Shown as the opening film for day four of the festival, Predestination is a difficult film to talk about without totally ruining it. So I’ll give you this much: after a tense opening sequence which introduces us to the film’s antagonist the
See full article at Blogomatic3000 »

Predestination (2014) International Movie Trailer 2: Looper Meets Cloud Atlas

  • Film-Book
Predestination International Trailer 2. Michael Spierig‘s Predestination (2014) international movie trailer 2 stars Lucinda Armstrong Hall, Rob Jenkins, Tyler Coppin, Ben Prendergast, and Christopher Stollery. Predestination‘s plot synopsis: “Predestination chronicles the life of a Temporal Agent (Ethan Hawke) sent on an intricate series of time-travel journeys designed to ensure the [...]

Continue reading: Predestination (2014) International Movie Trailer 2: Looper Meets Cloud Atlas
See full article at Film-Book »

Homebake Cinema Pavilion returns

Home grown short films are on display as well as music at the Homebake Festival with the Homebake Cinema Pavilion.

Award-winning short films have been selected to screen alongside musical acts Grinderman, The Triffids, Cut Copy and Gotye and Icehouse performing Flowers.

Filmmaker Kieran Darcy-Smith has made the selection.

Expect early short films by filmmakers David Michod (Animal Kingdom), Glendyn Ivin (Last Ride, Offspring), Nash Edgerton (The Square), Gregor Jordan (Two Hands), Warwick Thornton (Samson and Delilah) and Greg McLean (Wolf Creek).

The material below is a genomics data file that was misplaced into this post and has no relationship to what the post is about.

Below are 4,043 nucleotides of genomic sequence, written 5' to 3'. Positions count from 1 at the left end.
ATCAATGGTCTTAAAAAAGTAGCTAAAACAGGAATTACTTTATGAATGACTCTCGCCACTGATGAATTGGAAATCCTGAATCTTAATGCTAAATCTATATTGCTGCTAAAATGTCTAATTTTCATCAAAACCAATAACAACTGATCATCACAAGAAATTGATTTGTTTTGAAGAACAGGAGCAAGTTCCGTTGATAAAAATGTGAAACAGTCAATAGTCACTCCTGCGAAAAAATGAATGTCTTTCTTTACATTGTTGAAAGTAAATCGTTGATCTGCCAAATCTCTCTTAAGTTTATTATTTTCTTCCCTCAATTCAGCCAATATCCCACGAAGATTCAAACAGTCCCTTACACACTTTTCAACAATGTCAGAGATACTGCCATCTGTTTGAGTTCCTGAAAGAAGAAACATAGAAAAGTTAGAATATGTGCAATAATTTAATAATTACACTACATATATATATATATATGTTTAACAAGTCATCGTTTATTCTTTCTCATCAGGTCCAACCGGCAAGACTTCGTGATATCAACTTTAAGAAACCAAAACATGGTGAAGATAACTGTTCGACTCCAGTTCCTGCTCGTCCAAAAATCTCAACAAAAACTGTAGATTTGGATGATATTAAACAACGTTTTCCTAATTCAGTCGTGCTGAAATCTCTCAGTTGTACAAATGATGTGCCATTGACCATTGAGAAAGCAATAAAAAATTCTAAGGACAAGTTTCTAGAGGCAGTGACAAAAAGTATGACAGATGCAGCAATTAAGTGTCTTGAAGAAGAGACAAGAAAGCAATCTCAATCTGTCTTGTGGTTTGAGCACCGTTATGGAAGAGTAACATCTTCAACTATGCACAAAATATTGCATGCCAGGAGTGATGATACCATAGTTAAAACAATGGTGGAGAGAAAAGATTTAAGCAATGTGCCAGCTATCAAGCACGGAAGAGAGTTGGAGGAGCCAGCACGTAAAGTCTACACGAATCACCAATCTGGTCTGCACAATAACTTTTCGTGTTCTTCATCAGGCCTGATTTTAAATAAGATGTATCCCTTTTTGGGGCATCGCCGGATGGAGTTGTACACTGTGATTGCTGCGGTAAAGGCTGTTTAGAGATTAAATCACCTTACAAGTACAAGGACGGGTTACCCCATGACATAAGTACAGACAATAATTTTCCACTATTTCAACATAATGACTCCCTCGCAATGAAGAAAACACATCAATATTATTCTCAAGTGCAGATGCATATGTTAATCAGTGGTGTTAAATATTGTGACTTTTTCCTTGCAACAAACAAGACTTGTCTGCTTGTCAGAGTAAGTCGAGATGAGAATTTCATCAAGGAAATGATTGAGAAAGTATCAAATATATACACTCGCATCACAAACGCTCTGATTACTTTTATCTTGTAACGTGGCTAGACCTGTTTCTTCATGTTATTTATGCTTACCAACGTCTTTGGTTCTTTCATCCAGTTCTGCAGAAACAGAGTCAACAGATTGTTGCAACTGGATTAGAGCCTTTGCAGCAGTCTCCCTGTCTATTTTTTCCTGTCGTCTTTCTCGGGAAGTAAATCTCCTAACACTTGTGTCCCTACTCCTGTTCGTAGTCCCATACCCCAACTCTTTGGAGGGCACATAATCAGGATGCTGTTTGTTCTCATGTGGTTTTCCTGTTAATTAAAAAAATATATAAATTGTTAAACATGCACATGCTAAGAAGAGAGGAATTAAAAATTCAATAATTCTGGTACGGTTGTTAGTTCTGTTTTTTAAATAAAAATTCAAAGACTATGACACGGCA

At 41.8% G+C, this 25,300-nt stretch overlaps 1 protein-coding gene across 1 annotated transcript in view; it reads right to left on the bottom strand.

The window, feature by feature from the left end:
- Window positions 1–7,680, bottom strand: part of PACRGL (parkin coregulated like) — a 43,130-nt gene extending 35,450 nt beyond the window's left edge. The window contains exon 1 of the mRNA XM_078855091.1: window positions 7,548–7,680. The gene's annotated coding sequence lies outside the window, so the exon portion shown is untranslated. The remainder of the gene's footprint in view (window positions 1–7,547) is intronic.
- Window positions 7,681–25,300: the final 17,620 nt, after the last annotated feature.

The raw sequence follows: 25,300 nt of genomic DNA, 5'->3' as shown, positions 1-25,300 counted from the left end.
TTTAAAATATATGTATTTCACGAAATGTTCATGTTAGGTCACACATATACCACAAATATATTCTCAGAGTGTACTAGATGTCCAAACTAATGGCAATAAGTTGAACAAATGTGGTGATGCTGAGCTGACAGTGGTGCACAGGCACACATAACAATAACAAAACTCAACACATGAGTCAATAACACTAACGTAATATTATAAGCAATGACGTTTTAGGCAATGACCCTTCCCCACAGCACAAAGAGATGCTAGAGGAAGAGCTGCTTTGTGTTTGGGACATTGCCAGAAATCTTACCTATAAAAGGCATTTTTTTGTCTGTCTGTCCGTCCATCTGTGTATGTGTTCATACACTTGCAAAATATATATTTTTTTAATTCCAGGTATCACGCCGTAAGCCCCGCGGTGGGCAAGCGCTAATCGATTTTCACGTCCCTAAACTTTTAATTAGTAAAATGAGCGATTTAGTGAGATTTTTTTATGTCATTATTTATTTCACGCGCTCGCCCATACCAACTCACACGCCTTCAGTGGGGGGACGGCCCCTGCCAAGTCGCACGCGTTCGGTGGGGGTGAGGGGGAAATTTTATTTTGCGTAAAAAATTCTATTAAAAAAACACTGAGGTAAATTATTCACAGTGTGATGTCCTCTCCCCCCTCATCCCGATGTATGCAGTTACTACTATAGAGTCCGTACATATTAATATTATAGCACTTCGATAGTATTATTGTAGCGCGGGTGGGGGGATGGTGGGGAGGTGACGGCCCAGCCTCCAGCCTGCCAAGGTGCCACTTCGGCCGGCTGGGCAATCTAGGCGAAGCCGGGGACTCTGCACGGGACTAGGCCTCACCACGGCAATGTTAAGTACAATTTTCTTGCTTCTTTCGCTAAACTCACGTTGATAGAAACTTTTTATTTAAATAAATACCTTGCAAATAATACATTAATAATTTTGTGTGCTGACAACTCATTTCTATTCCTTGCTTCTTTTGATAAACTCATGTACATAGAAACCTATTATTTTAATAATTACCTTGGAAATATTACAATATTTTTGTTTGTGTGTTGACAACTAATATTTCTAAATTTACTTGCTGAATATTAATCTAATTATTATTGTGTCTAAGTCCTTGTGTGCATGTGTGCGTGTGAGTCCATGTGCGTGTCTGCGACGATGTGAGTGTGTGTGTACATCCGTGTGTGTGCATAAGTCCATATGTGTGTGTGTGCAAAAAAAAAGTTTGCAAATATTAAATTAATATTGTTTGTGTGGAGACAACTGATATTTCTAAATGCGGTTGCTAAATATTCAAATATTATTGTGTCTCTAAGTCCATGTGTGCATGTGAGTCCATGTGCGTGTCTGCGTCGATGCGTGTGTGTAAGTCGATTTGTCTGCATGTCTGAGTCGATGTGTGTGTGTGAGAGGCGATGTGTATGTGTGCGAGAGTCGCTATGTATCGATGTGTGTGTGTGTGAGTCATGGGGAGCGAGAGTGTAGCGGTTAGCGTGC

Darcy-Smith told Encore: “I’ve found short films from filmmakers who have gone on to do much better things, as a way of providing inspiration. They might be ten years old but you can see the creative signature.”

“I also try and uncover films that I think are indicative of a great team of filmmakers, people who I think should be encouraged to do more.”

As a result,
See full article at Encore Magazine »

Winners of the 2011 Palm Springs International ShortFest!

The Palm Springs International ShortFest, billed as the largest short film festival in North America, has announced its Festival award winners! 331 short films were screened, but in the end, only 18 categories were awarded.